Tamil Nadu: All-party delegation to meet Union water minister to stop Mekedatu dam

The meeting would bring no good to Tamil Nadu, said PR Pandian of the Tamizhaga Cauvery Farmers Association.

ByUmar Sharieef

Published Jun 23, 2022 | 2:26 PMUpdatedJul 22, 2022 | 11:17 AM

Tamil Nadu chief minister MK Stalin (Official Facebook Page)

Tamil Nadu Chief Minister MK Stalin, on 18 June, announced that a delegation of the legislature party led by the state’s Water Resources Minister Duraimurugan would meet Union Jal Shakti Minister Gajendra Singh Shekhawat in Delhi.

Stalin’s decision comes after the Cauvery Water Management Authority (CWMA) Chairperson SK Haldar stated that the it would discuss the Mekedatu dam issue on 23 June.

However, Tamizhaga Cauvery Farmers Association general secretary PR Pandian told South First, “The meeting with the Jal Shakti minister will not bring any good to the state as the CWMA designated to make a decision can conclude based on the points listed by the member states and the Union government’s representative in authority could act as an observer.”

‘Comparatively small step’

Pandian said the Tamil Nadu government was taking a small step compared to the Karnataka government’s decision to subvert the CWMA’s power and approach the Jal Shakti minister.

“The Tamil Nadu government is doing what the neighbouring state did. The meeting with the minister is nothing but a political move. The government must act in a way that brings solutions to the issue,” Pandian told South First.

“The DMK government failed to listen to the farmers’ demand for their inclusion in the delegation of Tamil Nadu to meet the minister,” he added.

He also said it was essential for the government to have office bearers and apolitical farmers in the delegation panel to fulfil the objective.

‘Will not allow Mekedatu dam’

“We have sought an appointment with Jal Shakti minister in Delhi. The delegation will visit Delhi once the minister gives an appointment,” Stalin said.

He added, “We will not let Karnataka construct a dam at Mekedatu. The Tamil Nadu government will continue to protect the state’s rights over the Cauvery water at the Supreme Court.”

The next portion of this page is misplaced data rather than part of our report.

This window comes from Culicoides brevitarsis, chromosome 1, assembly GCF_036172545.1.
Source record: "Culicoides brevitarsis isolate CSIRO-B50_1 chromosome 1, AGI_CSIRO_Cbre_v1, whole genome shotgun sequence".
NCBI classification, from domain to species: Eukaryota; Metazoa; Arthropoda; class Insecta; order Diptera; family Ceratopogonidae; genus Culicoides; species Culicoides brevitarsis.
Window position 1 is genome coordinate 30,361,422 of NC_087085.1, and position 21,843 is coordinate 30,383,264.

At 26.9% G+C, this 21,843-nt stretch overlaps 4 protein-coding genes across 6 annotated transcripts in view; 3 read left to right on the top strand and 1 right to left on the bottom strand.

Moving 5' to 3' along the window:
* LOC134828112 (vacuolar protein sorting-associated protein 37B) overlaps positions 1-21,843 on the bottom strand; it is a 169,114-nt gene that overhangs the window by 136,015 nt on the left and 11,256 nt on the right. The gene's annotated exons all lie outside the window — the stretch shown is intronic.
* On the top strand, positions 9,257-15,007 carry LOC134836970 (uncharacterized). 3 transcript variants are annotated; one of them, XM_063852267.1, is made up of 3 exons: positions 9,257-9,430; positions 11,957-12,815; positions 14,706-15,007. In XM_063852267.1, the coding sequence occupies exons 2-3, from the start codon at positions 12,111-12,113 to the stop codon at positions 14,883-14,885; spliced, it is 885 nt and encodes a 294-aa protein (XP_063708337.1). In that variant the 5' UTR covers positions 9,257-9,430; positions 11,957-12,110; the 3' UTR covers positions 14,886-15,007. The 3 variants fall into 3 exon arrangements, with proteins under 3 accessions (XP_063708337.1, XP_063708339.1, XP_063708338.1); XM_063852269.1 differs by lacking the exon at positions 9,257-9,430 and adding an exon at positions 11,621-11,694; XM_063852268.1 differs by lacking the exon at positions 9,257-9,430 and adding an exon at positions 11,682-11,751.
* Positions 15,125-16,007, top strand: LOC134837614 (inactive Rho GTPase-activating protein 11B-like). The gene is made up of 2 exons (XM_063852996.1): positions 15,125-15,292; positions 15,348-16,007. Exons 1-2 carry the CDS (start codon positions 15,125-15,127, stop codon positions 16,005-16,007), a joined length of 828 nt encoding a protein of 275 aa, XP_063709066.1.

He also asked: “Does the CWMA have the power to make arbitrary decisions when the matter is pending before the apex court, knowing that the chairman asserted that the authority would discuss the Mekedatu issue, which is a violation of the law?”

Bommai talks to Shekhawat

It may be noted that the Tamil Nadu government moved the Supreme Court on 7 June last year seeking a judicial order to restrain Karnataka from proceeding with the project.

Subsequently, Karnataka Chief Minister Basavaraj Bommai called on Shekhawat on 20 May in Delhi to execute the project.

“The Mekedatu issue is included in the CWMA agenda. I will take a final decision regarding the project,” Bommai told reporters at the time.

Why TN opposes Mekedatu dam

Mekedatu is a multipurpose drinking-water and power project proposed by Karnataka.

It involves building a balancing reservoir near the town of Kanakapura in the Ramanagara district of Karnataka.

Stalin, in his speech at an all-party meet on 12 July last year, said, “Karnataka is supposed to release Cauvery water from three sources: 1) The water flowing in the areas downstream River Kabini, catchment areas of Krishnarajasagar reservoir, the sub-basins of Shimsha, Arkavathi, and Suvarnavathi rivers, and the water from minor rivers; 2) water released from Kabini dam; 3) water released from Krishnarajasagar dam.”

He explained: “Since there is no dam on the first source, water from this area has been reaching Tamil Nadu without any hindrance. Now, Karnataka is conspiring to block this source in the guise of the Mekedatu dam.”

The Mekedatu project, once completed, will ensure drinking water to Bengaluru and neighbouring areas (4.75 TMC) and can also generate 400 MW of power. The estimated cost of the project is ₹9,000 crore.

The office of the Principal Secretary for Water Resources in Tamil Nadu refused to comment on the issue.